People struggling with mental health issues like anxiety and depression have a difficult time under the best of circumstances. Now imagine them trying to cope after being forced from their homes for more than 10 days -- part of that time without their medication.
Michele Green-Ferrante, a program director at the New Jersey Mental Health Association, doesn't have to imagine. She's working with 20 clients displaced from their Toms River-area homes by Hurricane Sandy, helping them find places to stay and pharmacies that can fill their prescriptions.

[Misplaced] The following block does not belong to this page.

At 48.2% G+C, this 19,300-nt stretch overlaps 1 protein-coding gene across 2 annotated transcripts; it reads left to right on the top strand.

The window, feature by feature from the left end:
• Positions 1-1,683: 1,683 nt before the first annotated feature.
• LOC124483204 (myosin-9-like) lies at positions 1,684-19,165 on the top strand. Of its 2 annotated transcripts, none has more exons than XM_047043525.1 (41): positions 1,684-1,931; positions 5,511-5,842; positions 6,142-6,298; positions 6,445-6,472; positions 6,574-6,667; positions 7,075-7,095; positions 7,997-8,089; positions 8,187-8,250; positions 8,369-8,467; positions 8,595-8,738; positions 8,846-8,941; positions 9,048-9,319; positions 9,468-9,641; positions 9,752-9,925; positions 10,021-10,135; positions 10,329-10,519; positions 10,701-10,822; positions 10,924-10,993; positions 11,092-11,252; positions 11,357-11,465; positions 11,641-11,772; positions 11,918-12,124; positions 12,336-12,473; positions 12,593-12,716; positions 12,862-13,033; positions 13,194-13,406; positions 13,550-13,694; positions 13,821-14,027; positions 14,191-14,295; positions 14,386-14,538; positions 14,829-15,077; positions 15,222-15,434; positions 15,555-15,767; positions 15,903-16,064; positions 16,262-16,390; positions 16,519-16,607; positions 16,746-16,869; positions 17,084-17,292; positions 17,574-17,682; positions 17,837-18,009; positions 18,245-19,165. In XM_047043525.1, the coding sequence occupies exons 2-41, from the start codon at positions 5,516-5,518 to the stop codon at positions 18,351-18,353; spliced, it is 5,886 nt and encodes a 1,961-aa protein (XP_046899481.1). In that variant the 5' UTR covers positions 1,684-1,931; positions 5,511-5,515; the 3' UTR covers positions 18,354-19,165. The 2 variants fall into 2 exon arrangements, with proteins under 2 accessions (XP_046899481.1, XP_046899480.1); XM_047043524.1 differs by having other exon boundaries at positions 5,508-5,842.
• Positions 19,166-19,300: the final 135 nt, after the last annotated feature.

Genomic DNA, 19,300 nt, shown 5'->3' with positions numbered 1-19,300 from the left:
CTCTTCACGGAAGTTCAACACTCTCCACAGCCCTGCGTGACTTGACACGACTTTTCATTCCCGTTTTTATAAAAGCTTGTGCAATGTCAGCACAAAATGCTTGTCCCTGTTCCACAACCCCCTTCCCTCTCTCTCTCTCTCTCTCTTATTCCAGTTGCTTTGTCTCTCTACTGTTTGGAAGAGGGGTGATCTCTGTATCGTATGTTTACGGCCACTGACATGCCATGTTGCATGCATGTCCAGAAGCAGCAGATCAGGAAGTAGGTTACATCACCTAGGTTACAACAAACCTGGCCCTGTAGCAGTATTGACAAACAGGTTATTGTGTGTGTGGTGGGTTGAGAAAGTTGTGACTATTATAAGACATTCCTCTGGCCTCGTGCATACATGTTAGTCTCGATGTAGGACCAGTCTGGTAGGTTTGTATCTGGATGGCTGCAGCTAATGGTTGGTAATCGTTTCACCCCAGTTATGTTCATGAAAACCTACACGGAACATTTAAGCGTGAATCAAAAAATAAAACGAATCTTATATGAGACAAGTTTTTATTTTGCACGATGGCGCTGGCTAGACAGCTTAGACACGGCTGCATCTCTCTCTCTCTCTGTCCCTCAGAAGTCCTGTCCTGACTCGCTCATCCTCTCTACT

“A lot of folks came here very quickly and did not have their medication,” Green-Ferrante said.
While New Jersey’s healthcare system plans for emergencies, providers have often had to make decisions on the fly throughout the crisis. And that exacts a toll: Some residents and providers have faced more than a week of unrelieved stress.
State and local health officials emphasized that mental health and other resources are readily available for those who are in need of help.
Leslie Terjesen, spokeswoman for the Ocean County Department of Health, said she advises patience for those who still can’t return to potentially damaged homes, while admitting that the advice is difficult to both take and give.
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